In fact, that is part of the ritual, part of the original meaning of the word “entertainment,” and part of the social contract when we come together (even virtually): The performers will make us feel a certain way in order to make us think a certain way. As we feel and as we think, we also start to process our stories and the stories around us.

Theatre, like journalism, comes with a certain responsibility. So, while I can (unfortunately) see how politics is theatre and people sometimes consider political pundits entertainers, I push back out of respect for all those professionals entertainers who take on the responsibility, because they understand the power of art to inform as well as to amuse. Today, which is World Theatre Day, I also celebrate those professionals – onstage, backstage, and in the front-of-house – who help us make sense of ourselves and the world around us. Theatre is one of our universal rituals and today, maybe more than ever, we need our rituals.

“Where are our ceremonies of remembrance? What do we need to remember? What are the rituals that allow us at last to reimagine and begin to rehearse steps that we have never taken before?
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The theater of epic vision, purpose, recovery, repair, and care needs new rituals.”

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– Peter Sellars, Theatre, Opera and Festival Director, World Theatre Day Message Author 2022

Please join me for a 65-minute virtual yoga practice on Zoom today (Sunday, March 27th) at 2:30 PM. You can use the link from the “Class Schedules” calendar if you run into any problems checking into the class. You can request an audio recording of this practice via a comment below or (for a slightly faster reply) you can email me at myra (at) ajoyfulpractice.com.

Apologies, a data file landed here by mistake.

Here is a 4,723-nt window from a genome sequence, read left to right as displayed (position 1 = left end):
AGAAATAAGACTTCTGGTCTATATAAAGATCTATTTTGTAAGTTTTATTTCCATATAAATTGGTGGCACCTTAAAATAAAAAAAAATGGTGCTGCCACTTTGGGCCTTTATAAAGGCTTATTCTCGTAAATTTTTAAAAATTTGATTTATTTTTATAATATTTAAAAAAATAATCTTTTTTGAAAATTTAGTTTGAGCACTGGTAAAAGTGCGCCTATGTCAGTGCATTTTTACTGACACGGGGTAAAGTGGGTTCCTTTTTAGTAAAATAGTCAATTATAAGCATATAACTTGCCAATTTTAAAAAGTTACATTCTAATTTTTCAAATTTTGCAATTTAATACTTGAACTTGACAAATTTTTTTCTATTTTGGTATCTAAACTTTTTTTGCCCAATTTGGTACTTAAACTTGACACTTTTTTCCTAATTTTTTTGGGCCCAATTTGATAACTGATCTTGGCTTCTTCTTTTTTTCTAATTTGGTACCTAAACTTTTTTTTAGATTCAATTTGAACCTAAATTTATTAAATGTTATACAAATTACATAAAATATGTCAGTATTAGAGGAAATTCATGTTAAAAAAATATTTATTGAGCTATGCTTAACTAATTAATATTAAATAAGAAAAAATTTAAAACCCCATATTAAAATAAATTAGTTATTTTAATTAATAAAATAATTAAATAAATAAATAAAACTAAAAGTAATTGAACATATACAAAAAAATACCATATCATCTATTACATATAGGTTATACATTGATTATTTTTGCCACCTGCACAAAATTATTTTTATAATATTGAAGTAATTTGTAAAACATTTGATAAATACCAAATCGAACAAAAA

Sunday’s playlist is available on YouTube and Spotify. [Look for “04242021 All Sides of the Story”]

NOTE: Due to artist protests, one song may not play on Spotify. As I support artists in their efforts to bring about change, I am not re-mixing affected playlists.

This is my third blog post about World Theatre Day. You can click here to check out the 2020 post, which includes a bit of history about the day and a little political history about today’s date. You can click here to check out the 2021 post, which includes a more yoga-based take on the day and an Easter egg about my theatre past. Click here to read this year’s World Theatre Day message in its entirety and to check out the virtual celebration.

In the spirit of generosity (“dana”), the Zoom classes, recordings, and blog posts are freely given and freely received. If you are able to support these teachings, please do so as your heart moves you. (NOTE: You can donate even if you are “attending” a practice that is not designated as a “Common Ground Meditation Center” practice, or you can purchase class(es). Donations are tax deductible; class purchases are not necessarily deductible.)

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### Mono no aware ###